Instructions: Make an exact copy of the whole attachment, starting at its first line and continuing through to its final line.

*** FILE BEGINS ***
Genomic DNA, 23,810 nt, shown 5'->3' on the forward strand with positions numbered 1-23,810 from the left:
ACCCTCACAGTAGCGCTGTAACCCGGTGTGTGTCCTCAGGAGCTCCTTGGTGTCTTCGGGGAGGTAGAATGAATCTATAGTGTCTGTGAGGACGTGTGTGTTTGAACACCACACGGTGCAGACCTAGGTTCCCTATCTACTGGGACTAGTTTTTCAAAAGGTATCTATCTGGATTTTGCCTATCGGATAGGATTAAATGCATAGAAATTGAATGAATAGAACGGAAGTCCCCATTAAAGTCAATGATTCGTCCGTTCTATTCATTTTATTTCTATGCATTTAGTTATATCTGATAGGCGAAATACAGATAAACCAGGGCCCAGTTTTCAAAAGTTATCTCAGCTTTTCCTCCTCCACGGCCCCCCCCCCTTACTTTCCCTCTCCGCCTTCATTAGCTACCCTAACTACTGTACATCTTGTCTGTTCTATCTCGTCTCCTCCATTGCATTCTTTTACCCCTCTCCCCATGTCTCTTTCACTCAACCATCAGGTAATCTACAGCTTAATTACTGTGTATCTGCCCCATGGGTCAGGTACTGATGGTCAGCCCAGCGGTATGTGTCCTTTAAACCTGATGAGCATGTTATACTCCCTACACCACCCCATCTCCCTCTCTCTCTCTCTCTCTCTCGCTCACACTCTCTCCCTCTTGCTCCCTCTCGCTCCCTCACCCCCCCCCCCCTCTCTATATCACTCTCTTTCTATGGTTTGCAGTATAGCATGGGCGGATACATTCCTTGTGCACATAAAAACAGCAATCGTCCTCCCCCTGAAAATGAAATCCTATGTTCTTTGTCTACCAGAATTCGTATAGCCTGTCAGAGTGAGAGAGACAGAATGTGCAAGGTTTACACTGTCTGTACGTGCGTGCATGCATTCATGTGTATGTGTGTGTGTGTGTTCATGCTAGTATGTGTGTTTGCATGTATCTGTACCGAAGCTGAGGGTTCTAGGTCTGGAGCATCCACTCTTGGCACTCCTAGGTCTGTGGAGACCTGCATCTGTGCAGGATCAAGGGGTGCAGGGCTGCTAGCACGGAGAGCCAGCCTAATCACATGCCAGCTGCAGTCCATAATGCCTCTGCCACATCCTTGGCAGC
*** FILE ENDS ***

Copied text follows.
Genomic DNA, 23,810 nt, shown 5'->3' on the forward strand with positions numbered 1-23,810 from the left:
ACCCTCACAGTAGCGCTGTAACCCGGTGTGTGTCCTCAGGAGCTCCTTGGTGTCTTCGGGGAGGTAGAATGAATCTATAGTGTCTGTGAGGACGTGTGTGTTTGAACACCACACGGTGCAGACCTAGGTTCCCTATCTACTGGGACTAGTTTTTCAAAAGGTATCTATCTGGATTTTGCCTATCGGATAGGATTAAATGCATAGAAATTGAATGAATAGAACGGAAGTCCCCATTAAAGTCAATGATTCGTCCGTTCTATTCATTTTATTTCTATGCATTTAGTTATATCTGATAGGCGAAATACAGATAAACCAGGGCCCAGTTTTCAAAAGTTATCTCAGCTTTTCCTCCTCCACGGCCCCCCCCCCTTACTTTCCCTCTCCGCCTTCATTAGCTACCCTAACTACTGTACATCTTGTCTGTTCTATCTCGTCTCCTCCATTGCATTCTTTTACCCCTCTCCCCATGTCTCTTTCACTCAACCATCAGGTAATCTACAGCTTAATTACTGTGTATCTGCCCCATGGGTCAGGTACTGATGGTCAGCCCAGCGGTATGTGTCCTTTAAACCTGATGAGCATGTTATACTCCCTACACCACCCCATCTCCCTCTCTCTCTCTCTCTCTCTCGCTCACACTCTCTCCCTCTTGCTCCCTCTCGCTCCCTCACCCCCCCCCCCCTCTCTATATCACTCTCTTTCTATGGTTTGCAGTATAGCATGGGCGGATACATTCCTTGTGCACATAAAAACAGCAATCGTCCTCCCCCTGAAAATGAAATCCTATGTTCTTTGTCTACCAGAATTCGTATAGCCTGTCAGAGTGAGAGAGACAGAATGTGCAAGGTTTACACTGTCTGTACGTGCGTGCATGCATTCATGTGTATGTGTGTGTGTGTGTTCATGCTAGTATGTGTGTTTGCATGTATCTGTACCGAAGCTGAGGGTTCTAGGTCTGGAGCATCCACTCTTGGCACTCCTAGGTCTGTGGAGACCTGCATCTGTGCAGGATCAAGGGGTGCAGGGCTGCTAGCACGGAGAGCCAGCCTAATCACATGCCAGCTGCAGTCCATAATGCCTCTGCCACATCCTTGGCAGC